Canadian Archbishop James Weisgerber of Winnipeg, Manitoba, told Catholic News Service on Oct. 10 that Cardinal Dario Castrillon Hoyos, head of the Congregation for Clergy, had spoken briefly to Canadian bishops about the expected step. It sounded to me like it was a sort of concession somebody has made, the archbishop said.

In 1984, Pope John Paul II first made it possible for groups of the faithful to worship according to the old rite under certain conditions. In 1991, the Vatican established more liberal guidelines, encouraging bishops to grant permission and retaining just one basic condition: that those seeking the old Mass form must also accept the validity of the new rite. Pope Benedict has long questioned the wisdom of the liturgical changes made after the Second Vatican Council. As Cardinal Joseph Ratzinger, he was sometimes outspoken about what he considered the dismantling of the church’s liturgical tradition.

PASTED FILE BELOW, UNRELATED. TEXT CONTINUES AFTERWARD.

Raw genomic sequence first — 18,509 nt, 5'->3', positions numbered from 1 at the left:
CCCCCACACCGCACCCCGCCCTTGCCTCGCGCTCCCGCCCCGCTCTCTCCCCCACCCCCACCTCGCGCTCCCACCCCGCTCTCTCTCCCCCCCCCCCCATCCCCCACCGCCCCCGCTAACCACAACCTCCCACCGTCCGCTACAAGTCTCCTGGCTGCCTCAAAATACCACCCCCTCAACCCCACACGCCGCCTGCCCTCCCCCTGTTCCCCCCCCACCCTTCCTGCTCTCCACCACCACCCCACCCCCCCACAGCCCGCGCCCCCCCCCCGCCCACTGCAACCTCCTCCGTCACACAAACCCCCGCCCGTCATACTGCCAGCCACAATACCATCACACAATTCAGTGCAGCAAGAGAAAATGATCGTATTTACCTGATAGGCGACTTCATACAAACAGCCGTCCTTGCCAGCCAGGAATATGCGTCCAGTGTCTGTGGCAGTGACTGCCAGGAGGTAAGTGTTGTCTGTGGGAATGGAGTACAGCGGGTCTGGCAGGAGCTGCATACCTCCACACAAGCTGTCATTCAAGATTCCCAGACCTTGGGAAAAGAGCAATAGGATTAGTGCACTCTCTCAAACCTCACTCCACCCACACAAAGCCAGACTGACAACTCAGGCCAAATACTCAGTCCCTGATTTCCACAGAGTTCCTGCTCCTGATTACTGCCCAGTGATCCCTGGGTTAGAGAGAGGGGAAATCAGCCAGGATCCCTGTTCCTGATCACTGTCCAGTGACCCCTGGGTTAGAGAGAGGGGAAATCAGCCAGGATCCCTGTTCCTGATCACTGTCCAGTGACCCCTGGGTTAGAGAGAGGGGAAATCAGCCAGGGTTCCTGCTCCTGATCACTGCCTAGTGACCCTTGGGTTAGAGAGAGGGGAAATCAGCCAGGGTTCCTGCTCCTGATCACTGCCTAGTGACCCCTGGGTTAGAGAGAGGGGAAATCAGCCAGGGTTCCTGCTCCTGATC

Paisley Meets With Catholic Leaders in Northern Ireland

Two days before Northern Ireland’s political leaders were to meet to discuss restoration of a power-sharing government, a prominent Protestant politician met with Archbishop Sean Brady of Armagh, Northern Ireland. Archbishop Brady and the Rev. Ian Paisley, founder and leader of the Democratic Unionist Party and the Free Presbyterian Church, discussed areas of social concern. Several other members of Parliament from the Reverend Paisley’s party and several other Catholic leaders joined the meeting at the Stormont government buildings in Belfast, Northern Ireland, on Oct. 9. British and Irish commentators saw the move as significant partly because it signaled that the Reverend Paisley is willing to work with Catholics. The Northern Ireland peace process has been in a stalemate because the Democratic Unionist Party refuses to join in a power-sharing executive with Sinn Fein, the political wing of the Irish Republican Army, a paramilitary group that is now observing a cease-fire.